Finally, we also managed to validate the authentic phenotypes and more specifically the electrophysiological phenotypes associated with prion protein ablation using the newly generated ZH3 (co-isogenic prion protein ablated mice). Furthermore, we have also managed to elucidate the mechanistic details of the authentic electrophysiological phenotypes. We have also uncovered the intricate details of how the N terminus of prion protein (also called flexible tail; FT) is involved in maintenance of myelin in peripheral nerves by identifying the receptor to which FT binds on Schwann cells and initiates promyelination signaling. A manuscript about the role of mGluR5 in the electrophysiological phenotype of prion protein ablated mice is currently under preparation.

The work on Objective 3 has directly resulted in a number of publications:
• Küffer, Alexander; Lakkaraju, Asvin K. K; Mogha, Amit; Petersen, Sarah C; Airich, Kristina; Doucerain, Cédric; Marpakwar, Rajlakshmi; Bakirci, Pamela; Senatore, Assunta; Monnard, Arnaud; Schiavi, Carmen; Nuvolone, Mario; Grosshans, Bianka; Hornemann, Simone; Bassilana, Frederic; Monk, Kelly R; Aguzzi, Adriano (2016). The prion protein is an agonistic ligand of the G protein-coupled receptor Adgrg6. Nature, 536(7617):464-468.
• Nuvolone, Mario; Hermann, Mario; Sorce, Silvia; Russo, Giancarlo; Tiberi, Cinzia; Schwarz, Petra; Minikel, Eric; Sanoudou, Despina; Pelczar, Pawel; Aguzzi, Adriano (2016). Strictly co-isogenic C57BL/6J-Prnp−/−mice: A rigorous resource for prion science. Journal of Experimental Medicine, 213(3):313-327.
• Nuvolone, Mario; Sorce, Silvia; Paolucci, Marta; Aguzzi, Adriano (2017). Extended characterization of the novel co-isogenic C57BL/6J Prnp−/− mouse line. Amyloid, 24(Suppl 1):36-37.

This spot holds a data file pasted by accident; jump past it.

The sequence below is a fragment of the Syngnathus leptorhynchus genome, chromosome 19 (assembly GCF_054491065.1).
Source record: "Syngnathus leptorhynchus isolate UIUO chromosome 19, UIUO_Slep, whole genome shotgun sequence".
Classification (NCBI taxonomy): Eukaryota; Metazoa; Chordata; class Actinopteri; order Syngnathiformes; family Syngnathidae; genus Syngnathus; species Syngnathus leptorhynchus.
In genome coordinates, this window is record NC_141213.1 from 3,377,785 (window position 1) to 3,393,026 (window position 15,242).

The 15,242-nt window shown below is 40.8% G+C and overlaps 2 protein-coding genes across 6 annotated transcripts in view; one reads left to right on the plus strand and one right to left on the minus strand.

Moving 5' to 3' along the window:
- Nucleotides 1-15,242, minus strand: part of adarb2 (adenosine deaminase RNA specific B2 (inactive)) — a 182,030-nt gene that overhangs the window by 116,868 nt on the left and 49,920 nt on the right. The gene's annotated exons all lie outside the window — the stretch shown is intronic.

Overall, our interdisciplinary research strategy spanning from screening platforms to biochemistry to mouse genetics has helped us to gain new insights and critical understanding about the functioning of prion protein in health and disease.
Objective 1: What controls the generation of prion infectivity
The ability to perform a whole genome siRNA screen has provided us with a platform which can be now exploited to identify mechanistic aspects the prion protein functioning in a cell. A detailed bioinformatic analysis will be performed on the screen hits to identify the pathways that lead to the modulation of the prion protein. Once the analysis is completed, a more targeted approach using CRISPR, biochemical assays and mouse genetics will be performed on individual genes to elucidate the mechanistic details behind the modulation of the prion protein.

Once robust conditions for the screen are set up with appropriate cell lines we plan to proceed with the interrogation of prion infected cells using the whole genome siRNA library.

Objective 2: How do prions damage the brain
We are currently in the process of performing the rescue experiments using the analogs of the phospholipid PI(3,5)P2 by treating prion infected cells with it or directly injecting the analog into mice. In an in vivo approach we plan to use osmotic minipumps to deliver a water-soluble version of PI(3,5)P2 to the brains of prion-infected mice . We will monitor the survival and evaluate the neuropathology of brain. Vacuoles will be quantified morphometrically and subjected to statistical analyses. Simultaneously we are also using a TRPML1 analog which is also supposed to rescue the vacuolation induced by PIKfyve depletion.

We have managed to set up the pipeline for the CRSIPR screen to be performed on CAD5 cells. In the second period of the project, the entire mouse genome will be queried for the genes that modulate the expression of PrPC. The expression of PrPC will be analyzed using a FRET based assay as done for the siRNA screen. With the experience gained in setting up the screen for synthetic lethality we are now hopeful of identifying genes that become essential for cell survival upon prion infections.

Objective 3: What is the role of PrPC in cellular physiology
Currently mechanistic details of how mGluR5 activity modulated by PrPC are under investigation.